Lea Wilson organized a clinic with Tamie Smith at her own Chalice Farms in Port Orchard, Washington, this past weekend and very kindly sent in a clinic report and photos. Remember to send your own clinic reports to [email protected]!
Tamie Smith has quite the following in the Seattle area. She has trained many upper-level event riders from this area, including Mackenna Shea, Jordan Linstedt, Kevin Baumgardner, Anni Grandia and Barbara Flynn, all whom are riding at the top of their game these days. She is known for her compassion, toughness and technicality. And we were lucky to have her here in the Pacific Northwest this past weekend.
Being blessed by the sunshine and unseasonably warm 55-degree weather in mid-February was a big treat. At the last moment, we moved our clinic to Chalice Farms in Port Orchard, Washington, where we were able to jump outside and enjoy Mother Nature’s luxury.
Tamie worked with all group sizes, from a 2-foot class all the way through Intermediate/CCI4*, and from ages 14 through 50-something! She connected with each rider’s strengths and weaknesses and spent the time they all needed to feel successful.
I was trying to think of a list of Tamie-isms to offer to this audience, but realized in my list making that her style was more individually focused. While we were in intimate groups of three to four, each rider left the arena feeling as if they had just had private instruction. So there wasn’t a blanket phrase that she offered the group, but more concise and personal instruction that added priceless value.
On day one, we worked on course work. Her start-off speech for each group was to initiate all of the rides as if we were sitting in our dressage saddle. She encouraged us to think of our dressage principles with fences in our way. Familiar phrases such as half-halt, medium canter, transitions, connection and contact all flowed through to her warm-up and instruction over fences.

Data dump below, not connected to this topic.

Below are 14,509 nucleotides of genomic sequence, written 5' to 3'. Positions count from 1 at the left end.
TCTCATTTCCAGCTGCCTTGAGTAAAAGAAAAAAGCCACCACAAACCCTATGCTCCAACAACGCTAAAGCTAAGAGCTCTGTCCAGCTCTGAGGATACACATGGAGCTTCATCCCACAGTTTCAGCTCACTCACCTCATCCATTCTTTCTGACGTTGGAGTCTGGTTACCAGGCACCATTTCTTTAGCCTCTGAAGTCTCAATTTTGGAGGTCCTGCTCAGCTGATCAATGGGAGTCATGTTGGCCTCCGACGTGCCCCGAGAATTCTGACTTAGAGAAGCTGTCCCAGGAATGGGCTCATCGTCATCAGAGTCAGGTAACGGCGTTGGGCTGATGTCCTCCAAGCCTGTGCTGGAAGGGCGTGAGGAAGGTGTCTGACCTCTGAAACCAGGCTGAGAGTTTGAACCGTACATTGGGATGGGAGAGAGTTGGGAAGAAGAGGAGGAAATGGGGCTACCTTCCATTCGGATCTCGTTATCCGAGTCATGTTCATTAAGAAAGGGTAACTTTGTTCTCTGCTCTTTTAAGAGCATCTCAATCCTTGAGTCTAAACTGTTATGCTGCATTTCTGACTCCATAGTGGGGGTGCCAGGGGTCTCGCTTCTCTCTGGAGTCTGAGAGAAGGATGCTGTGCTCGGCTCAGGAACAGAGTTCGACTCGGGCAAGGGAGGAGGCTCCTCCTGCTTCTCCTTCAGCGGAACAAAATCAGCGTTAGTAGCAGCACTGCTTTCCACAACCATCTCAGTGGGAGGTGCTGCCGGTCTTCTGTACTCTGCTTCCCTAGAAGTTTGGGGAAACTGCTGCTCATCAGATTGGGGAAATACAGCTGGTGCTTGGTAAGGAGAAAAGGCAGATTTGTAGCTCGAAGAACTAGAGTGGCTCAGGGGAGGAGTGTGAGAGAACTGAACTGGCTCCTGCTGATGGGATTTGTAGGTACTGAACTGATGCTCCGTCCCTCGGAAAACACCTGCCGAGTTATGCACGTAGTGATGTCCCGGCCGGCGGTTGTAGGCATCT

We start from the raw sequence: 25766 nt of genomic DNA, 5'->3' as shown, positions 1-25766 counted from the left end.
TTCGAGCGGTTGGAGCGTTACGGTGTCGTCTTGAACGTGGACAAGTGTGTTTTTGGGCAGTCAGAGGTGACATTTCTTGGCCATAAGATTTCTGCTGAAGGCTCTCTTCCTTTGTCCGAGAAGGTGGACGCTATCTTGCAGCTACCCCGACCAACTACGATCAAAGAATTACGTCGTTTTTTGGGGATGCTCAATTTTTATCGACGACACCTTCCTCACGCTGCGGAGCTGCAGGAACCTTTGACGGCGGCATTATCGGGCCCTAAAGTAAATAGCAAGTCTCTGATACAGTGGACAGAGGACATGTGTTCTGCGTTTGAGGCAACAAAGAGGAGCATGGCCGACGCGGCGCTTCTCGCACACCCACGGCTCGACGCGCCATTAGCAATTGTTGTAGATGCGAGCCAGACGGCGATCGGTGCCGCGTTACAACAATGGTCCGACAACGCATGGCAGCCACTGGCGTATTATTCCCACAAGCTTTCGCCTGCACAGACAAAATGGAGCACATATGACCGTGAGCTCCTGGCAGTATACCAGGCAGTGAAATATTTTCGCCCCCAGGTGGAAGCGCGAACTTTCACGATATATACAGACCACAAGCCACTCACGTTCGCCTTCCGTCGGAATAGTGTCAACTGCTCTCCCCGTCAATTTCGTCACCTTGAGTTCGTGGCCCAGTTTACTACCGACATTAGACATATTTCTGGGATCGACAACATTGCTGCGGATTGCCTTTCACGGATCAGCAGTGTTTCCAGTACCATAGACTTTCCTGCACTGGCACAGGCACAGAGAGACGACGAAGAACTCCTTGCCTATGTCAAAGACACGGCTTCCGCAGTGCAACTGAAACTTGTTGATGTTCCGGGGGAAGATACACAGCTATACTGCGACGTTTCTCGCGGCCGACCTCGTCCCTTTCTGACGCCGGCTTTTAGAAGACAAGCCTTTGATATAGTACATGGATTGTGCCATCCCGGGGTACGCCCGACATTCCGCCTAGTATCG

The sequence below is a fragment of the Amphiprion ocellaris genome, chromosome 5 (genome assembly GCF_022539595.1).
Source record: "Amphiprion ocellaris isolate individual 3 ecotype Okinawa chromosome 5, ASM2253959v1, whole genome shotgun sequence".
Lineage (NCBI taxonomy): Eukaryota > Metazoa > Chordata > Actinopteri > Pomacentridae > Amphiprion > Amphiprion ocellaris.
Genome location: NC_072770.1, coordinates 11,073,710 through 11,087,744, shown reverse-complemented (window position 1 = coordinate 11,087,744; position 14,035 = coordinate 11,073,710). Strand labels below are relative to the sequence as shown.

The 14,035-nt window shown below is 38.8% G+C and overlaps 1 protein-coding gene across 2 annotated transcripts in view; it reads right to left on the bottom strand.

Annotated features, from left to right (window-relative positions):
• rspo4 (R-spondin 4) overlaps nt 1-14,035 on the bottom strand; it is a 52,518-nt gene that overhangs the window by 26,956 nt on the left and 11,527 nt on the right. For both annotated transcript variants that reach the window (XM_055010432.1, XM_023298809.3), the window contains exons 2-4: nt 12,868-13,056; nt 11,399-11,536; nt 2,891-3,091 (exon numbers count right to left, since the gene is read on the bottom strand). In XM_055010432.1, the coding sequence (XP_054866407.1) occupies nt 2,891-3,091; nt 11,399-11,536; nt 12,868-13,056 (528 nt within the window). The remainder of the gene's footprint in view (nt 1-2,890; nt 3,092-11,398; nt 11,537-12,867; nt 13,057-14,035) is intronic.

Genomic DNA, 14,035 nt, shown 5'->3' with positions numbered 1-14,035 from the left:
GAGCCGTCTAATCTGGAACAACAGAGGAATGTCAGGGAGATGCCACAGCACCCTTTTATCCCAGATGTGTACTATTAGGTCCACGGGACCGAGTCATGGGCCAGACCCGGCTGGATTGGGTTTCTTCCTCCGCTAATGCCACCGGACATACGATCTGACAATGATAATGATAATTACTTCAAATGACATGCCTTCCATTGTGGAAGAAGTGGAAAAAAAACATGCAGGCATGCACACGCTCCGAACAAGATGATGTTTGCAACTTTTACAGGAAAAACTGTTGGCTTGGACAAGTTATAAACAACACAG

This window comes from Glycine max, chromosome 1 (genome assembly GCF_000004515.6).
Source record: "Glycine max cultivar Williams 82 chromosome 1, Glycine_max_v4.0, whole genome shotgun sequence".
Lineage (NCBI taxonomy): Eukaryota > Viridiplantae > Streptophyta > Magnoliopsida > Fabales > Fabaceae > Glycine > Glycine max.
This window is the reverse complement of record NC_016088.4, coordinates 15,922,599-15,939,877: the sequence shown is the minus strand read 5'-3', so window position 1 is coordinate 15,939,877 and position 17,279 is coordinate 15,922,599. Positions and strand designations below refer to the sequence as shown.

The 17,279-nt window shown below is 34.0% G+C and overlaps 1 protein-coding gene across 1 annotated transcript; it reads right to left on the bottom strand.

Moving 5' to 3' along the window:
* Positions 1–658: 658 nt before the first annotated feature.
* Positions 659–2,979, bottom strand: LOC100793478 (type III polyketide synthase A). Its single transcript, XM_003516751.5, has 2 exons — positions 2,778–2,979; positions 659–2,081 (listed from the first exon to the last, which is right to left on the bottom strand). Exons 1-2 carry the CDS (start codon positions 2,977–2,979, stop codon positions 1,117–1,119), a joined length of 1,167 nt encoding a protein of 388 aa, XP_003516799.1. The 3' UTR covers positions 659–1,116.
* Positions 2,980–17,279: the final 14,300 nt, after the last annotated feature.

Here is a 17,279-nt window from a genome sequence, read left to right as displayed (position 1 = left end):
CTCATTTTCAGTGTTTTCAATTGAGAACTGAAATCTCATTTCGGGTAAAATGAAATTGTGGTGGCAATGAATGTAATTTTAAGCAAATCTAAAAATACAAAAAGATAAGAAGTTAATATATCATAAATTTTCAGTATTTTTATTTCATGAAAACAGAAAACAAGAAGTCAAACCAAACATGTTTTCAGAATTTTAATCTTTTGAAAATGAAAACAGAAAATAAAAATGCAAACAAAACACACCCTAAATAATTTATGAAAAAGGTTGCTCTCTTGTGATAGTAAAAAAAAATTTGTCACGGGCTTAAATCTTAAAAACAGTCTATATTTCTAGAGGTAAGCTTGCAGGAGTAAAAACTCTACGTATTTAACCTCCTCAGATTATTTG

In the early groupsm she encouraged rhythm, tempo, forward and straightness. In the middle groups, she sought adjustability, compression, connection and roundness over the fence. And by the Intermediate group, she was adding technicality with precise take off and landing spots, active hind legs and adjustability within short distances.
Within each group she could pick out one or two things that each horse and rider pair needed to improve and would adjust her course work to hone in on those weaknesses. Some needed a more forward canter, others a refined half-halt. Her positive energy is infectious, and she has an innate way of creating an analogy that paints a picture we all can relate to. In the end, all pairs left their session with improvement and smiles.
Day two brought lots of grid work, with the emphasis on quickening the footwork and letting the horses figure out their own placement. For some of us who are control freaks and like to manage their horses, this comes as a challenge. Throughout the day, the common theme was adjustability from a gallop to a compression stride, as well as inside leg to outside rein. By the end of day two, smiles were abundant, and dates were already set for the next clinic in June.
“I love coming up to the northwest. Every time I come, the horses and riders are better and always strive to improve,” Tamie said. “This group is always enthusiastic to learn and improve, which is my focus!”